There are days when I feel defeated, broken, and beaten down, but there’s one thing I can do that helps put everything into perspective. For me, I like to look back at my past struggles and where I came from in an effort to appreciate where I’m at in this current moment. How easily we can forget how bad things have been and how we overcame them anyways. So many times we dismiss our inner strength and the beauty that can blossom through struggle.
For me, I was always socially awkward growing up. I was the shy, quiet kid in class riddled with insecurities and doubts. Social interactions for me were torturous growing up. I felt disjointed and disconnected, like I couldn’t hold a conversation or read people and it made me feel isolated most of the time. I remember I was in college, still struggling with these issues, and I randomly decided to go into nursing one day. Don’t ask me why I chose nursing, because I honestly don’t know what I was think as a young 20 something. I had tried accounting and computer programming and other things and felt disinterested in all of it. I felt like I had to decide on something quick because we couldn’t afford for me to keep half-assing my way through college forever. I think out of quiet desperation, I fell upon nursing randomly.
I graduated and got my first job on a neuro/orthopedic floor in the main hospital in my hometown. For an introvert like myself, especially someone young and still struggling with social interactions, working on the floor as a nurse is one of the last things I expected to do. It requires social interaction on a whole other level, as you are closely care for and try to develop trust with people and their families in the worst of times, through pain, uncertainty, and stress.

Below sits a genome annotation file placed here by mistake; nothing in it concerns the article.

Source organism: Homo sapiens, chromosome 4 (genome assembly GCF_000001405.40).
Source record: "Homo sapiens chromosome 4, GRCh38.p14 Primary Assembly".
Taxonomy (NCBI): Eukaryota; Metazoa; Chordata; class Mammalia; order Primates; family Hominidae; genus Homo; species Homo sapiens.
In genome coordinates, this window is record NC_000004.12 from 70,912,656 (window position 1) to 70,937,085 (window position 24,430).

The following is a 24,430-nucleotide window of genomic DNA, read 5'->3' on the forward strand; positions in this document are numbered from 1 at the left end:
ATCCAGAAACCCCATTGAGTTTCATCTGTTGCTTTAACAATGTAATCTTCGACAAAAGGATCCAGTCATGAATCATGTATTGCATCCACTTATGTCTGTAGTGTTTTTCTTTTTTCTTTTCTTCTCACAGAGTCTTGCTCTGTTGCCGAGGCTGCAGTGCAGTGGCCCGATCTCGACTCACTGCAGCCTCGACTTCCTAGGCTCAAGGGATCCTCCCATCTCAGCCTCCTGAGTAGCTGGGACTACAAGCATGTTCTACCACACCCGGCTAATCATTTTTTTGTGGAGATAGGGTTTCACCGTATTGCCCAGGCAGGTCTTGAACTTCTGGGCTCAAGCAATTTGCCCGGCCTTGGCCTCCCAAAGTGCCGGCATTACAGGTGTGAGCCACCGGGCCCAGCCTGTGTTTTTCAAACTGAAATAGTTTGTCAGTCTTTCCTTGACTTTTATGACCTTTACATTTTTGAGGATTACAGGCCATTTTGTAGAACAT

Nursing is stressful enough juggling the needs and complaints of six patients and their families at a time, constantly assessing, passing out meds, and putting out small fires for twelve hours straight. But for me, there was an extra layer of difficulty because there was my social anxiety and my perceived social ineptitude walking into every interaction with a patient. I remember taking a deep breath every time I was outside of a patient’s room ready to go in. Right before I knocked on the door, I would prepare myself mentally, as I struggled to maintain a fluid, trusting relationship with my patients and carry a smooth conversation.
It was an uphill battle much of the time and there were many interactions that I walked out feeling like I had made a fool of myself. But then there were interactions that uplifted me, like a patient and family stopping me and telling me how much they appreciated my care and that they made their day just a little bit easier. It was those moments, like footholds climbing up a mountain, that helped me climb out of the depths of my social anxiety and helped me realize that I might in fact have something valuable to offer.